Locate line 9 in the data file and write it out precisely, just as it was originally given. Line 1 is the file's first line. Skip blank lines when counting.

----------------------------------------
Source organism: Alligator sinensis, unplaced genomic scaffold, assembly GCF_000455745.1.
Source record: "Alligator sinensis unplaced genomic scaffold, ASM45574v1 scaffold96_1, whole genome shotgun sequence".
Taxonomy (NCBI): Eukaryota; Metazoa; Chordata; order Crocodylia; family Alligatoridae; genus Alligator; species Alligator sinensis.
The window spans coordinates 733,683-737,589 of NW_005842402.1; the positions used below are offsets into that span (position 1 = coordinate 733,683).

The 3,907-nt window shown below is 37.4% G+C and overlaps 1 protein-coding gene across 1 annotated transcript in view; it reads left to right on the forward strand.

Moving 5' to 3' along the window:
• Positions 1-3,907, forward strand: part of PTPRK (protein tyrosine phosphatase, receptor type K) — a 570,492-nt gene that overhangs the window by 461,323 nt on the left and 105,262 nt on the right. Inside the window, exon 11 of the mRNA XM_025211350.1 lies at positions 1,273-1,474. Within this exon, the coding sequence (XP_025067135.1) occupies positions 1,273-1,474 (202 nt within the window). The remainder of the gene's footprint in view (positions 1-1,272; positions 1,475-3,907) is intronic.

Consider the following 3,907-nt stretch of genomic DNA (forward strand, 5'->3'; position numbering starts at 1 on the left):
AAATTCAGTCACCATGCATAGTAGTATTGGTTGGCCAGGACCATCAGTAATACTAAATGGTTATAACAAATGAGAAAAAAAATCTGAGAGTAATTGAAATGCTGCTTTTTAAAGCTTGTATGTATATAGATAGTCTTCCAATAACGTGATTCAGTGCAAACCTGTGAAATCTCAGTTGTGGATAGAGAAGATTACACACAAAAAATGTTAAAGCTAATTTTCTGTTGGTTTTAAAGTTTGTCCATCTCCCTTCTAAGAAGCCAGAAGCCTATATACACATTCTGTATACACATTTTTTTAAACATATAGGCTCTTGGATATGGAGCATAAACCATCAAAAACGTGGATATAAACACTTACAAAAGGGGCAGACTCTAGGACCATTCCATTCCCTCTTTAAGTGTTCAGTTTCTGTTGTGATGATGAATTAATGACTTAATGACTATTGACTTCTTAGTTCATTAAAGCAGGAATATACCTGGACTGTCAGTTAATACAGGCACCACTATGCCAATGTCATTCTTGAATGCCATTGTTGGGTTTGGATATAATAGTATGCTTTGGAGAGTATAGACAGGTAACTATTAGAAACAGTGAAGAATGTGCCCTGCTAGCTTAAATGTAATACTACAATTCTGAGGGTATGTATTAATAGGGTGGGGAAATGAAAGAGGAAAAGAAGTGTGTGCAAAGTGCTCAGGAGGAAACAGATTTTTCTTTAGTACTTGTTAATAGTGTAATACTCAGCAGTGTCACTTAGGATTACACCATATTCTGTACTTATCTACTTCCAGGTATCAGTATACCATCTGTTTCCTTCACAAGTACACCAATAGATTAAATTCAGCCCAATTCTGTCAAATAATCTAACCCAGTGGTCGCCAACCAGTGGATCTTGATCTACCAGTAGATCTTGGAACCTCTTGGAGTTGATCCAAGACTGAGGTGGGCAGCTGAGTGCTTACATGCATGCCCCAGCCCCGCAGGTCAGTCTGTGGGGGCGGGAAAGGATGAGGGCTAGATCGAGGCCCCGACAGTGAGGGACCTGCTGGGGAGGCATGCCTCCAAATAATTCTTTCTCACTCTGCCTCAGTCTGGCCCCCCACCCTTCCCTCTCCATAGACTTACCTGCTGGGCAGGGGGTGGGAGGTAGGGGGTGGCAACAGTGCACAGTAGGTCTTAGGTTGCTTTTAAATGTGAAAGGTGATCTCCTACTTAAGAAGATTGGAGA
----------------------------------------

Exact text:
AAATTCAGTCACCATGCATAGTAGTATTGGTTGGCCAGGACCATCAGTAATACTAAATGGTTATAACAAATGAGAAAAAAAATCTGAGAGTAATTGAAATGCTGCTTTTTAAAGCTTGTATGTATATAGATAGTCTTCCAATAACGTGATTCAGTGCAAACCTGTGAAATCTCAGTTGTGGATAGAGAAGATTACACACAAAAAATGTTAAAGCTAATTTTCTGTTGGTTTTAAAGTTTGTCCATCTCCCTTCTAAGAAGCCAGAAGCCTATATACACATTCTGTATACACATTTTTTTAAACATATAGGCTCTTGGATATGGAGCATAAACCATCAAAAACGTGGATATAAACACTTACAAAAGGGGCAGACTCTAGGACCATTCCATTCCCTCTTTAAGTGTTCAGTTTCTGTTGTGATGATGAATTAATGACTTAATGACTATTGACTTCTTAGTTCATTAAAGCAGGAATATACCTGGACTGTCAGTTAATACAGGCACCACTATGCCAATGTCATTCTTGAATGCCATTGTTGGGTTTGGATATAATAGTATGCTTTGGAGAGTATAGACAGGTAACTATTAGAAACAGTGAAGAATGTGCCCTGCTAGCTTAAATGTAATACTACAATTCTGAGGGTATGTATTAATAGGGTGGGGAAATGAAAGAGGAAAAGAAGTGTGTGCAAAGTGCTCAGGAGGAAACAGATTTTTCTTTAGTACTTGTTAATAGTGTAATACTCAGCAGTGTCACTTAGGATTACACCATATTCTGTACTTATCTACTTCCAGGTATCAGTATACCATCTGTTTCCTTCACAAGTACACCAATAGATTAAATTCAGCCCAATTCTGTCAAATAATCTAACCCAGTGGTCGCCAACCAGTGGATCTTGATCTACCAGTAGATCTTGGAACCTCTTGGAGTTGATCCAAGACTGAGGTGGGCAGCTGAGTGCTTACATGCATGCCCCAGCCCCGCAGGTCAGTCTGTGGGGGCGGGAAAGGATGAGGGCTAGATCGAGGCCCCGACAGTGAGGGACCTGCTGGGGAGGCATGCCTCCAAATAATTCTTTCTCACTCTGCCTCAGTCTGGCCCCCCACCCTTCCCTCTCCATAGACTTACCTGCTGGGCAGGGGGTGGGAGGTAGGGGGTGGCAACAGTGCACAGTAGGTCTTAGGTTGCTTTTAAATGTGAAAGGTGATCTCCTACTTAAGAAGATTGGAGA